The way parents handle a dark-skinned daughter is crucial to the way their daughter perceives herself when she grows up. Read on.
Karuna was a pretty girl from the Sindhi community. She was intelligent, vivacious and talented. But she had one 'flaw' as her mother saw it. She wasn't fair. She had a 'wheatish' complexion.
When Karuna would go shopping with her mother and pick out a lemon blouse, her mother would stop her from buying it. "You look dark in this colour," she would say, and pick out another colour.
Since the age of 5, Karuna's mother was constantly trying to 'improve' her daughter's complexion by applying various lotions in an endeavour to make her fair. "Apply this cream to your face, it will make you fair," she would say.
When Karuna would be out in the sun playing with her friends, her mother would exclaim "Why did you go in the sun, you've become so dark!"
And then, when Karuna's friends would come over, her mother would pick out a really fair girl and say "Look at Lata, isn't she pretty! See how fair she is!"
Karuna soon started to dislike her skin colour, and started desiring fairer skin. In an endeavour to look fair, she started applying powder to her face. She would step out with her face chalky and powdery, and she looked fairly ridiculous. No one said anything to her - perhaps her friends had tried and she didn't believe them. Soon she was left with no friends. She married late, to a man much less financially able than her parents were, who is unaware of her true age and who, in all likelihood, married her for her money. Not much of a marriage, is it?
And no, this did not happen because her skin colour was wheatish. It happened because her preoccupation with her skin colour and finding a suitable groom was her focus, and she had done nothing to enrich her personality. This is a true story, and sadly, there is nothing out of the ordinary in this.
The way parents handle a dark-skinned daughter is crucial to the way their daughter perceives herself when she grows up. Here's what you should do:
Praise tanned complexions in front of your daughter. Say things like "What a lovely tan." Let her appreciate that tanned, sun-kissed skin looks healthy, and a pale complexion can look bland - which is why the western world yearns for a darker complexion.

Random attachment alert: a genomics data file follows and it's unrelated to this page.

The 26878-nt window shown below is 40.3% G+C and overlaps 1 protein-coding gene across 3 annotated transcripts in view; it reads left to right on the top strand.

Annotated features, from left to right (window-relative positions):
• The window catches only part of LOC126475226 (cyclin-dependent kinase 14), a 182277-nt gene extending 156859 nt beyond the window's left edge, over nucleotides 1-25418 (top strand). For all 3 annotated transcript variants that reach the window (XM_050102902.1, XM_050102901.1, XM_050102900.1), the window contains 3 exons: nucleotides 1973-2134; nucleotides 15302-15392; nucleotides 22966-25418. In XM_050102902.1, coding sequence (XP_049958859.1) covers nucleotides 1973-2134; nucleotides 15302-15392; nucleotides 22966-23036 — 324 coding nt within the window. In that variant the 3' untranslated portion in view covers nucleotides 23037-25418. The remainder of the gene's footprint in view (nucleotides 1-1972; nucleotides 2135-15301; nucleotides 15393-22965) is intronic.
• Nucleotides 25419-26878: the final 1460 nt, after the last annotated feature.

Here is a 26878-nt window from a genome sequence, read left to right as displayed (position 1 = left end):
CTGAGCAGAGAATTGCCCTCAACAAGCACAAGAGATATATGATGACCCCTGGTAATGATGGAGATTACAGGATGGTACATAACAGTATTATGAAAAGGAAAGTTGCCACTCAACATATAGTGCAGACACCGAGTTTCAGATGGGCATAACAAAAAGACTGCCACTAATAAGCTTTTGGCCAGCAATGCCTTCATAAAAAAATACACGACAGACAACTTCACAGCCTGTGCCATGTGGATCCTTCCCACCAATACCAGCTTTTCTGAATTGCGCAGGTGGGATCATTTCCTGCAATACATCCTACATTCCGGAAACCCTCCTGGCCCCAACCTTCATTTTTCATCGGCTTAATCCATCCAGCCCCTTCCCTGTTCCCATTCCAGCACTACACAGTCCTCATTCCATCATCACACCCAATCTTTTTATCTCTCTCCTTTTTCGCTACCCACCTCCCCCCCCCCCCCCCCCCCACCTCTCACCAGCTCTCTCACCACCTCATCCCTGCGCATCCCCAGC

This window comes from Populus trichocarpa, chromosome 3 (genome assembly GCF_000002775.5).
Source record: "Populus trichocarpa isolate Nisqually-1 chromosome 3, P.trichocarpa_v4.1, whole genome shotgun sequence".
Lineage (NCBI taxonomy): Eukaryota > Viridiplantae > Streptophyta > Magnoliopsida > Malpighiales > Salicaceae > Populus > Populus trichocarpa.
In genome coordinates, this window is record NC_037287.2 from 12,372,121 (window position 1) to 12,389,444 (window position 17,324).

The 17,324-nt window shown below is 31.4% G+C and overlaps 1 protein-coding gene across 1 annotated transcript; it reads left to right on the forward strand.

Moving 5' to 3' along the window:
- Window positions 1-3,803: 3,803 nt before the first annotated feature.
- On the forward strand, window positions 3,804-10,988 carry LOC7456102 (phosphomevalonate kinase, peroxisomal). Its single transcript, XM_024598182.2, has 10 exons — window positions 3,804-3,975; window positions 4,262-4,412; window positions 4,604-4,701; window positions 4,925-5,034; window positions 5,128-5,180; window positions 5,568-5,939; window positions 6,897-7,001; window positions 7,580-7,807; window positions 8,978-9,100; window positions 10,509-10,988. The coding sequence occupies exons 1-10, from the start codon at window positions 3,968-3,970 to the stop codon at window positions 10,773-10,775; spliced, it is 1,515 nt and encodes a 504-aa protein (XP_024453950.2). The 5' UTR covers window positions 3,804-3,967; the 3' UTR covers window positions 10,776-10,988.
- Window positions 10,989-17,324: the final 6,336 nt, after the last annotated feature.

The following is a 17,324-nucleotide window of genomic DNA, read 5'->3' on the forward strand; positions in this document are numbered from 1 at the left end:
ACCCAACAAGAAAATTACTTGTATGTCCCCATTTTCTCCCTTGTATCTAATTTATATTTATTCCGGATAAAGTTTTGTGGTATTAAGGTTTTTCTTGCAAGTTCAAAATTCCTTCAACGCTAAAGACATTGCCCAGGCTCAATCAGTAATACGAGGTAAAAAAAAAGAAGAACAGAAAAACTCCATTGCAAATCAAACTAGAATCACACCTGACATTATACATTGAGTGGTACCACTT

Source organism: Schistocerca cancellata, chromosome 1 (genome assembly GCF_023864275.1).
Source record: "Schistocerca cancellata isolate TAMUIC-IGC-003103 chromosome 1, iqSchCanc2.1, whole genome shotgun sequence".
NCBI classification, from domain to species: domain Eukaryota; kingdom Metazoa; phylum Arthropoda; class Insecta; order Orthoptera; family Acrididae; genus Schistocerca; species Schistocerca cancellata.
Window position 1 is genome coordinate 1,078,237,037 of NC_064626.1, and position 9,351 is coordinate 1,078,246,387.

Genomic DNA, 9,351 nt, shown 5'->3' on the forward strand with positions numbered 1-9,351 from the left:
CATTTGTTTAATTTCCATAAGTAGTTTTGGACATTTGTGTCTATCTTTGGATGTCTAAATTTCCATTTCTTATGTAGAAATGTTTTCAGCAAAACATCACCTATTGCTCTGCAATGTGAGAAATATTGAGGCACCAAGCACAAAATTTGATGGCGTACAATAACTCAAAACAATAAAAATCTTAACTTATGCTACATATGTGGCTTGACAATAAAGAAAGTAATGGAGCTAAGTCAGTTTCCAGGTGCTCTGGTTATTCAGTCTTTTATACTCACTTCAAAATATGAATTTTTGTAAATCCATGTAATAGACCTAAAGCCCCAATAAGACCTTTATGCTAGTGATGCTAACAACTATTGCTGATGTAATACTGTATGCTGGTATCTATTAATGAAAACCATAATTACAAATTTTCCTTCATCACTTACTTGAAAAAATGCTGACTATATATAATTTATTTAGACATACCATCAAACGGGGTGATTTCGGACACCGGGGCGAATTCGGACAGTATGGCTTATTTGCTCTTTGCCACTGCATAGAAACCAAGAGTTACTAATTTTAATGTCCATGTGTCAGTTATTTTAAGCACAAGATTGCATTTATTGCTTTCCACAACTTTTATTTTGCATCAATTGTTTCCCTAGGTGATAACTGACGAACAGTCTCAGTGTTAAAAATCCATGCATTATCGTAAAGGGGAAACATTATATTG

Most models nowadays are dark-skinned. Make sure your daughter sees how dark is beautiful.
Bronzing products and fake-tan products are flooding international stores. Let your daughter know this.
People in cultures around the world risk skin cancer in order to get a tan. Make sure your daughter knows how the world loves dark skin.
Solicit the help of your friends, and ask them to comment on what a lovely, glowing complexion your daughter has.
Avoid praising a fair complexion in front of your daughter. Yes, you can praise a fair girl, but don't praise her because she is fair. Don't say "Oh wow, she's so fair!" Instead, say "She is so pretty, look how lovely her eyes are!"
Do not obsess over her looks, as the obsession will pass on to your daughter. Instead, pay minimal attention to her looks and encourage her in other pursuits like dance, theatre, music, sports. Remember that when the time comes, your daughter will start getting conscious of her appearance on her own, at which time you can come to her aid.
Concentrate on enriching her personality and ensuring she gets good grades instead of trying to make her fair.
Because of the way our society is structured, your daughter may express a desire to be fair. Remind her that even dark is beautiful, and discourage use of fairness creams. You want her to accept the skin she is in, and not be continually discouraged that she is not as fair as her Parsi neighbour.
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- The Indiaparenting Team